11. $15 minimum wage at companies receiving assistance
  12. Permanent paid leave at companies receiving assistance

Those things have nothing to do with the coronavirus, or the declining stock market, or the mass unemployment caused by quarantining workers. Those things might be good, but they’re not related to the immediate problem of helping Americans impacted by the virus.

By the way, I’m not sure that everything in the spending bill is great, or that we should be spending so much money. But I do know that conservatives like Tom Cotton, Dan Crenshaw, Ted Cruz, etc. have been pushing the bill, and they worked hard on negotiating it.

What should we do about the Wuhan coronavirus?

The economic cost of making workers stay home
The economic cost of making workers stay home

I think by now most people have realized that there is an economic cost to shutting Americans of all ages into their homes. If people can’t work, then businesses can’t make money, and they have to furlough or lay off workers. We can’t keep up this policy of making everyone stay home forever – it would lead to another Great Depression. Is there a way to get people back to work?

This article from The Federalist explains, and comes up with a different solution. The author argues that the Wuhan virus is most dangerous to the elderly, and people with pre-existing conditions. And therefore they should shelter in place securely, while the rest of us who are under age 50 keep the economy from sliding into a depression by going back to work as soon as possible.

It says:

Richard Epstein at the Hoover Institution… points out that South Korean data, which is more complete than most other countries’ data, shows huge disparities in risks between old and unhealthy and young and healthy. “Clearly, the impact on elderly and immunocompromised individuals is severe, with nearly 90% of total deaths coming from individuals 60 and over. But these data do not call for shutting down all public and private facilities given the extraordinarily low rates of death in the population under 50,” Epstein writes.

[…]The costs Americans are being forced to bear may be more than is rational to impose. Already one-fifth of working Americans are being laid off and having work hours cut due to not even one week of suspensions.

“[T]he massive curtailments of the U.S. economy can have as many health consequences as the virus itself—if millions lose income and jobs, become depressed in self-isolation, increase smoking, and drug and alcohol use, and postpone out of fear necessary buying and visits to doctors and hospitals for chronic and serious medical conditions unrelated to the virus,” writes Victor Davis Hanson.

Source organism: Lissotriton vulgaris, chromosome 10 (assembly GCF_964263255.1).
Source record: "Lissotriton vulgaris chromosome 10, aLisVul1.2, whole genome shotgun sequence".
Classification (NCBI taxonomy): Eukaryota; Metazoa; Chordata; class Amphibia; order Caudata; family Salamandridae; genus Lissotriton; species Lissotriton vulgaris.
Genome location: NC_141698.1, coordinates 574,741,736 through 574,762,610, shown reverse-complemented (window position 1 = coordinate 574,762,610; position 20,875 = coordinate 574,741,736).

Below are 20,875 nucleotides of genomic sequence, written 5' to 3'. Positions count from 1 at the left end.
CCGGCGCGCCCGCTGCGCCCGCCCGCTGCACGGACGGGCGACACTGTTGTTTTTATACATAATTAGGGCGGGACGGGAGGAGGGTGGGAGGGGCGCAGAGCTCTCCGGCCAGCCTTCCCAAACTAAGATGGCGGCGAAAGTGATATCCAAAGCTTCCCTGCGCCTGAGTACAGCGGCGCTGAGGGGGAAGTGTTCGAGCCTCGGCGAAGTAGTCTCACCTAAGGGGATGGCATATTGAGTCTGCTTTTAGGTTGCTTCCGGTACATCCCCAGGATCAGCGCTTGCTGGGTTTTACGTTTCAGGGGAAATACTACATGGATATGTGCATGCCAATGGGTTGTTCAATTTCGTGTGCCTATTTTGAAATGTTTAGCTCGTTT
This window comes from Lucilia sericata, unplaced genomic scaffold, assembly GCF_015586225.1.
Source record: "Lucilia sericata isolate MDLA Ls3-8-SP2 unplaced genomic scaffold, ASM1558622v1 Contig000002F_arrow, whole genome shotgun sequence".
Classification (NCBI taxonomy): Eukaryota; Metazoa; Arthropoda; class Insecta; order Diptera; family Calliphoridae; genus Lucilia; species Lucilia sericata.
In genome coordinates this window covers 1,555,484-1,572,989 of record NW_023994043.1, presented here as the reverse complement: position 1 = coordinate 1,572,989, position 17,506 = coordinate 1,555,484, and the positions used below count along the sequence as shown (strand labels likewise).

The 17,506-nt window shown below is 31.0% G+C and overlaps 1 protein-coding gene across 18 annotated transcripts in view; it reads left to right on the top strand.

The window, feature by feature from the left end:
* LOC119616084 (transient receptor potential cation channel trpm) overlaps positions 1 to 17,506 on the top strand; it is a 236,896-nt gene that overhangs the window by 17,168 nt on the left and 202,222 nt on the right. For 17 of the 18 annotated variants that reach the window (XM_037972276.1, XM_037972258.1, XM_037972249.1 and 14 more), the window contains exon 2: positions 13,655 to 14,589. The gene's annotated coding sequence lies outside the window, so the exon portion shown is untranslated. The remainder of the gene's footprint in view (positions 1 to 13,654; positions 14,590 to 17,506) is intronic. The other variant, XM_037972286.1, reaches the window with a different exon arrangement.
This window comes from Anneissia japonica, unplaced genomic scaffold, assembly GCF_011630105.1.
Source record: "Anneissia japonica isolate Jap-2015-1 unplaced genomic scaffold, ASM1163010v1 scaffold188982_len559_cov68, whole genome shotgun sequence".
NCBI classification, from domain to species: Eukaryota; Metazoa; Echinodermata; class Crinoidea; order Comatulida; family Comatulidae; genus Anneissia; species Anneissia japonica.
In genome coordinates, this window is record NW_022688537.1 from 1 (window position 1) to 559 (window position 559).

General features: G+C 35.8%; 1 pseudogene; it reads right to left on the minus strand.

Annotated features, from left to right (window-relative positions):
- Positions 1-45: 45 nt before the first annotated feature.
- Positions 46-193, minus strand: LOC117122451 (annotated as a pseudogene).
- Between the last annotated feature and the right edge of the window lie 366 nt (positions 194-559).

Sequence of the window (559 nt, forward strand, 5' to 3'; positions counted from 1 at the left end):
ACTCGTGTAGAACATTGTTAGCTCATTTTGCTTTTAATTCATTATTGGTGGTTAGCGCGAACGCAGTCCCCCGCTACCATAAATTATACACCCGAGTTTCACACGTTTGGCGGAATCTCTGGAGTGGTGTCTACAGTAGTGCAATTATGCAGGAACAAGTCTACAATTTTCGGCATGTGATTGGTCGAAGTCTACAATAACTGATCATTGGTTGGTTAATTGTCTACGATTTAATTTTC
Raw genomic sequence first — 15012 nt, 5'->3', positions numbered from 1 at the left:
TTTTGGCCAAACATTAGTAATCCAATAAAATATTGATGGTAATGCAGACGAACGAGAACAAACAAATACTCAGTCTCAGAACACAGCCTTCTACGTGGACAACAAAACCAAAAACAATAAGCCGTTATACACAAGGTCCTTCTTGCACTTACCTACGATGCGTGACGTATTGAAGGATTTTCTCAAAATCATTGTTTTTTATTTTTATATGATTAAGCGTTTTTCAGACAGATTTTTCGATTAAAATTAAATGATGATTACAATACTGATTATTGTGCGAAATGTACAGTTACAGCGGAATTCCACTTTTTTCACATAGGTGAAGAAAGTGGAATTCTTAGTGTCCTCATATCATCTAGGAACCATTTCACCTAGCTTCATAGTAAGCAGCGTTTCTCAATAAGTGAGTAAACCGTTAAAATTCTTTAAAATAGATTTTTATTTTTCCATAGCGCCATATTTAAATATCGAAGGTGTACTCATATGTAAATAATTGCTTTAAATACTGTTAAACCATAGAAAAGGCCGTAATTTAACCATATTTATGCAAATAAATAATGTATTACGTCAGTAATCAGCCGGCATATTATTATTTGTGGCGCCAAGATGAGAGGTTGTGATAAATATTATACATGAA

What if the real scenario is one of these: 1) We plunge the nation into a depression that kills many businesses and addicts millions to welfare, in a nation that has already pledged more welfare than it can afford for at least the next three generations. Because of this depression, many people die due to poverty, lack of medical care, and despair. Millions more transform from workers to takers, causing a faster implosion of our already mathematically impossible welfare state.

2) The nation quarantines only at-risk populations and those with symptoms, like South Korea has, and ensures targeted and temporary taxpayer support to those groups, goes nuts cranking out ventilators and other crisis equipment such as temporary hospitals using emergency response crews, while the rest of us keep calm, wash our hands, take extreme care with the at-risk groups, and carry on.

Why would the entire nation grind to a halt when the entire nation is not at a severe risk? I would rather have a flu I am 99.8 percent likely to survive than the nation plunged into chaos indefinitely because we pulled the plug on our economy during a stampede.

At the very least, Congress should wait a week or two, while half the nation or more is home, to see how the infection rates look as millions of test kits go out. The worst-case scenario they are predicating their actions on may not be the one we’re facing. Prudence suggests a measured, wait and see approach to policy until we have better information, not chucking trillions of my kids’ dollars out the window “just in case.”

Right now, I think we should expand testing so we understand the problem better, fast-track whatever drugs are known to work, expand hospital capacity, build more N95 masks, build more ventilators, and get people under 50 back to work. This is in addition to proper hand-washing, social distancing and working from home where possible.

The cost of a depression seems to me to be much higher than what is happening to South Korea right now. They have massive testing effort and they are only quarantining people who are at high risk or who show symptoms. That makes more sense to me than shutting the economy down, or pass massive spending bills with bailouts for businesses that should not be shut down more than a month.